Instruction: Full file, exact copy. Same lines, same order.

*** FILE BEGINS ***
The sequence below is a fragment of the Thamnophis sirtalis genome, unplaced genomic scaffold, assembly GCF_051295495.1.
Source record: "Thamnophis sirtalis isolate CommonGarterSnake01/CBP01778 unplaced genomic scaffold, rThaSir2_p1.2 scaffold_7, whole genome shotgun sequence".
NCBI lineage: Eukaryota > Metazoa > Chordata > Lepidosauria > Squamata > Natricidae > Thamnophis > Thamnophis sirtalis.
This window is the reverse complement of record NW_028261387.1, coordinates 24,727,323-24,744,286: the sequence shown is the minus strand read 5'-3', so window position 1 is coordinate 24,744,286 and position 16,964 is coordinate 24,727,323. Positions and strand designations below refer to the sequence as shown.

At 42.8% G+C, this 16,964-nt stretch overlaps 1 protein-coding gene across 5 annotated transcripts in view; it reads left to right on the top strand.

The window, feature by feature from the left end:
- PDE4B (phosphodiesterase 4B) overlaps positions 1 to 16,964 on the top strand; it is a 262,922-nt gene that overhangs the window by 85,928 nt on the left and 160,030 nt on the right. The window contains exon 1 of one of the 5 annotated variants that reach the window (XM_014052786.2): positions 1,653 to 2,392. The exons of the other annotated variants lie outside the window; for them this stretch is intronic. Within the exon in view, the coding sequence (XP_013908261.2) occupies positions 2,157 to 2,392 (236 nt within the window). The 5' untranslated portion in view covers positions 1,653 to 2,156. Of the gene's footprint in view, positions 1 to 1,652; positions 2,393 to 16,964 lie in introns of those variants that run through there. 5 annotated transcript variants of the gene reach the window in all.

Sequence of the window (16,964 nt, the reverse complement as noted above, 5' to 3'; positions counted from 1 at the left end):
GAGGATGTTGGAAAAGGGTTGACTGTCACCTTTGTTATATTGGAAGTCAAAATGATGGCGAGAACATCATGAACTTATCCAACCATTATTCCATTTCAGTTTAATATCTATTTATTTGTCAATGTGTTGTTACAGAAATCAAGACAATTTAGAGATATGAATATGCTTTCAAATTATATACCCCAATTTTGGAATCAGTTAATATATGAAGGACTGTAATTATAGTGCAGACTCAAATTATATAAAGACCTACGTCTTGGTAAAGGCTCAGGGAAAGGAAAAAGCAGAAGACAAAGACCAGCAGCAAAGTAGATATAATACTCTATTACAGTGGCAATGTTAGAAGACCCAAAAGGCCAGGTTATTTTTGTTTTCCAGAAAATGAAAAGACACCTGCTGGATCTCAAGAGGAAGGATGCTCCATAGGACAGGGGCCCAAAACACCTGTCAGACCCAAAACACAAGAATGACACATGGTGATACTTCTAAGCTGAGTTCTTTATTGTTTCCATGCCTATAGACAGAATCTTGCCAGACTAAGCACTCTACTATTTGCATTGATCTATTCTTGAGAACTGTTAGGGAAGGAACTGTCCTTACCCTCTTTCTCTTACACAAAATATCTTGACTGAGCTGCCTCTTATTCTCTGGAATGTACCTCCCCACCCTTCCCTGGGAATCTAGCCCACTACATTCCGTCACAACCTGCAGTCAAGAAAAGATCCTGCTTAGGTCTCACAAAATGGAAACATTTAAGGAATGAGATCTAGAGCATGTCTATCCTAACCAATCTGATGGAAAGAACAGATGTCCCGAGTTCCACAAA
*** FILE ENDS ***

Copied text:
The sequence below is a fragment of the Thamnophis sirtalis genome, unplaced genomic scaffold, assembly GCF_051295495.1.
Source record: "Thamnophis sirtalis isolate CommonGarterSnake01/CBP01778 unplaced genomic scaffold, rThaSir2_p1.2 scaffold_7, whole genome shotgun sequence".
NCBI lineage: Eukaryota > Metazoa > Chordata > Lepidosauria > Squamata > Natricidae > Thamnophis > Thamnophis sirtalis.
This window is the reverse complement of record NW_028261387.1, coordinates 24,727,323-24,744,286: the sequence shown is the minus strand read 5'-3', so window position 1 is coordinate 24,744,286 and position 16,964 is coordinate 24,727,323. Positions and strand designations below refer to the sequence as shown.

At 42.8% G+C, this 16,964-nt stretch overlaps 1 protein-coding gene across 5 annotated transcripts in view; it reads left to right on the top strand.

The window, feature by feature from the left end:
- PDE4B (phosphodiesterase 4B) overlaps positions 1 to 16,964 on the top strand; it is a 262,922-nt gene that overhangs the window by 85,928 nt on the left and 160,030 nt on the right. The window contains exon 1 of one of the 5 annotated variants that reach the window (XM_014052786.2): positions 1,653 to 2,392. The exons of the other annotated variants lie outside the window; for them this stretch is intronic. Within the exon in view, the coding sequence (XP_013908261.2) occupies positions 2,157 to 2,392 (236 nt within the window). The 5' untranslated portion in view covers positions 1,653 to 2,156. Of the gene's footprint in view, positions 1 to 1,652; positions 2,393 to 16,964 lie in introns of those variants that run through there. 5 annotated transcript variants of the gene reach the window in all.

Sequence of the window (16,964 nt, the reverse complement as noted above, 5' to 3'; positions counted from 1 at the left end):
GAGGATGTTGGAAAAGGGTTGACTGTCACCTTTGTTATATTGGAAGTCAAAATGATGGCGAGAACATCATGAACTTATCCAACCATTATTCCATTTCAGTTTAATATCTATTTATTTGTCAATGTGTTGTTACAGAAATCAAGACAATTTAGAGATATGAATATGCTTTCAAATTATATACCCCAATTTTGGAATCAGTTAATATATGAAGGACTGTAATTATAGTGCAGACTCAAATTATATAAAGACCTACGTCTTGGTAAAGGCTCAGGGAAAGGAAAAAGCAGAAGACAAAGACCAGCAGCAAAGTAGATATAATACTCTATTACAGTGGCAATGTTAGAAGACCCAAAAGGCCAGGTTATTTTTGTTTTCCAGAAAATGAAAAGACACCTGCTGGATCTCAAGAGGAAGGATGCTCCATAGGACAGGGGCCCAAAACACCTGTCAGACCCAAAACACAAGAATGACACATGGTGATACTTCTAAGCTGAGTTCTTTATTGTTTCCATGCCTATAGACAGAATCTTGCCAGACTAAGCACTCTACTATTTGCATTGATCTATTCTTGAGAACTGTTAGGGAAGGAACTGTCCTTACCCTCTTTCTCTTACACAAAATATCTTGACTGAGCTGCCTCTTATTCTCTGGAATGTACCTCCCCACCCTTCCCTGGGAATCTAGCCCACTACATTCCGTCACAACCTGCAGTCAAGAAAAGATCCTGCTTAGGTCTCACAAAATGGAAACATTTAAGGAATGAGATCTAGAGCATGTCTATCCTAACCAATCTGATGGAAAGAACAGATGTCCCGAGTTCCACAAA